After earning enough money, Sam the Banana Man and his partner Ashbell Hubbard signed a deal in 1903 to work with the United Fruit Company. Bolstering his operations yet again, two years later, Zemurray moved from Mobile, Alabama, to New Orleans, Louisiana.
After purchasing a steamboat company and the Cuyamel Fruit Company, they began importing bananas, as well. This ultimately led to the Cuyamel Fruit Company in Honduras using capital to grow and harvest bananas. Thanks to Zemurray’s business prowess (bribes), he was able to secure special deals and lower taxation, which made operations run smoothly.
But this would not last long and was when $#!t really hit the fan… wait no, this is when things went bananas… much better.
Anyways, in the same year, 1910, the U.K. started wanting to collect on its debt from Honduras. This meant Sam’s kickbacks were in trouble. He even tried to persuade the man helping the two nations to settle things, United States Secretary of State Philander C. Knox, to which Knox refused and told him to stay out of it.
He. Did. Not.
Remember, Zemurray was living in New Orleans at the time. Which just so happened to be the same time that Manuel Bonilla, the exiled ex-president of Honduras, was also living in the city. The plan was simple: Get men from NOLA to create a group of guerilla fighters and reinstall Bonilla as the leader of Honduras.
Now, how Zemurray got his weapons and a vessel previously used by the U.S. Navy is as clear as the Mississippi River pouring into the Gulf of Mexico, where they likely set course from. Come to your own conclusions, but this ain’t exactly the best story involving the U.S. military.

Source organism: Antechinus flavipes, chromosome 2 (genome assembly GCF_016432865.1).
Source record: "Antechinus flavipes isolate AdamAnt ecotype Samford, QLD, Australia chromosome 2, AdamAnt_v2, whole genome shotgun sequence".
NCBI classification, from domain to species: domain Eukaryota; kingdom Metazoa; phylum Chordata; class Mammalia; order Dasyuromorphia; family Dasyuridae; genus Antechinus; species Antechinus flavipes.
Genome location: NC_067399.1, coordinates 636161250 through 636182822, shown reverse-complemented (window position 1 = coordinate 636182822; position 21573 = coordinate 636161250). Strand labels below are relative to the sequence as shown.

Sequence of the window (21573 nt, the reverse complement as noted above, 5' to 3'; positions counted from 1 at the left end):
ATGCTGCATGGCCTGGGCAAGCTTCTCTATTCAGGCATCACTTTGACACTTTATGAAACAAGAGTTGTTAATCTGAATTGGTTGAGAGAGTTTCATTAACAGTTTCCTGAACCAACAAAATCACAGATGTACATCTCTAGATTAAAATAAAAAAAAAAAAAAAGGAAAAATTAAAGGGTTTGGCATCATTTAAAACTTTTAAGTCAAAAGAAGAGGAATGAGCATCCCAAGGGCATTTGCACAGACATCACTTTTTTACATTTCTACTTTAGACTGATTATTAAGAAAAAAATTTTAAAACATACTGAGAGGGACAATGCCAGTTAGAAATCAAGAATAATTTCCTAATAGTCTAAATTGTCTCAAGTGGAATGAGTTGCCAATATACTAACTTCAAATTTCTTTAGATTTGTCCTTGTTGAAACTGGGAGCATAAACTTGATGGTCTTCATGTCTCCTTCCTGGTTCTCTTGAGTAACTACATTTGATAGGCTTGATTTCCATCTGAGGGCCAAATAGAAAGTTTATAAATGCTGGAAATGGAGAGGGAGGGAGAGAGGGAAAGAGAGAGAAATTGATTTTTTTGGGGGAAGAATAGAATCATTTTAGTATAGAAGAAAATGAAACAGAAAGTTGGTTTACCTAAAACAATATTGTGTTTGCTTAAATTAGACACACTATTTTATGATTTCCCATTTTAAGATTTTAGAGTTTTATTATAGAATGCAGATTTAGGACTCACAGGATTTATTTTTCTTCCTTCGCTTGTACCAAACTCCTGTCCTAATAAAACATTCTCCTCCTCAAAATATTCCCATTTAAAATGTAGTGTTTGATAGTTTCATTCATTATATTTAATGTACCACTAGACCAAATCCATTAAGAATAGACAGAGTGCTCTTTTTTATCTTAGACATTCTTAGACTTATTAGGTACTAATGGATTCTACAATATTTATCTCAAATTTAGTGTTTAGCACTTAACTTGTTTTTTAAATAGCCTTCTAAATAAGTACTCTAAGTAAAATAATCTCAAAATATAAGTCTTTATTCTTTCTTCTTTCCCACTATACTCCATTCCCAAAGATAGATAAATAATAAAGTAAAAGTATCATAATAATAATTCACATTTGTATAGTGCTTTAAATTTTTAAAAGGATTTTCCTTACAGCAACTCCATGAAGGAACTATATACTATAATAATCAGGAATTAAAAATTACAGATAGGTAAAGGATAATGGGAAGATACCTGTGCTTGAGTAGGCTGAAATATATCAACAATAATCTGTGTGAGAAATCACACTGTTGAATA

By 1912, the coup was a success. The fighters who, again, somehow were well armed for the occasion, installed Bonilla as leader once again. This would lead to the Cuyamel Fruit Company getting great tax breaks and land.
Years would go by, and Zemurray was wildly successful. This would lead to direct clashes with the United Fruit Company that would lean toward violence. Eventually, the U.S. government would step in, leading Zemurray to become one of the richest men in America after selling his company to the United Fruit Company in 1929.
But he couldn’t just enjoy his wealth and local influence. Sam Zemurray would find his way back to the banana trade, among various other crops, and return as the president of the United Fruit Company during a hostile takeover.
He would serve at the company until retiring in 1951, but the United Fruit Company in Guatemala didn’t need him for what was to happen next. This was when the United Fruit Company tried to buy Guatemala in 1952, but in 1954, the CIA would use forces from Honduras to overtake the Guatemalan government in a military coup.
What Is the United Fruit Company Called Today?
Today, Chiquita Brands International, you know, the people with blue stickers on the bananas, yeah, that’s who United Fruit Company is today. This is why the Banana Massacre of 1928 is also known as the Chiquita Banana Massacre.
If you dig deep enough and long enough, I’m sure you can find something wrong with most, if not every, enterprise. Nobody is perfect, but that doesn’t give this a pass.
We didn’t even mention the Great Banana Strike of 1934 in Costa Rica or the possible involvement by the United Fruit Company and the CIA in Cuba during the 1960s, but there’s more than enough here. The bottom line is that our government and leaders in the military do us no favors when such evils are not only allowed but assisted in order to help American interests profit.
Sam Zemurray Image: Eliot Elisofon/Time & Life Pictures/Getty Images; Chiquita Bananas Image: Sundry Photography – stock.adobe.com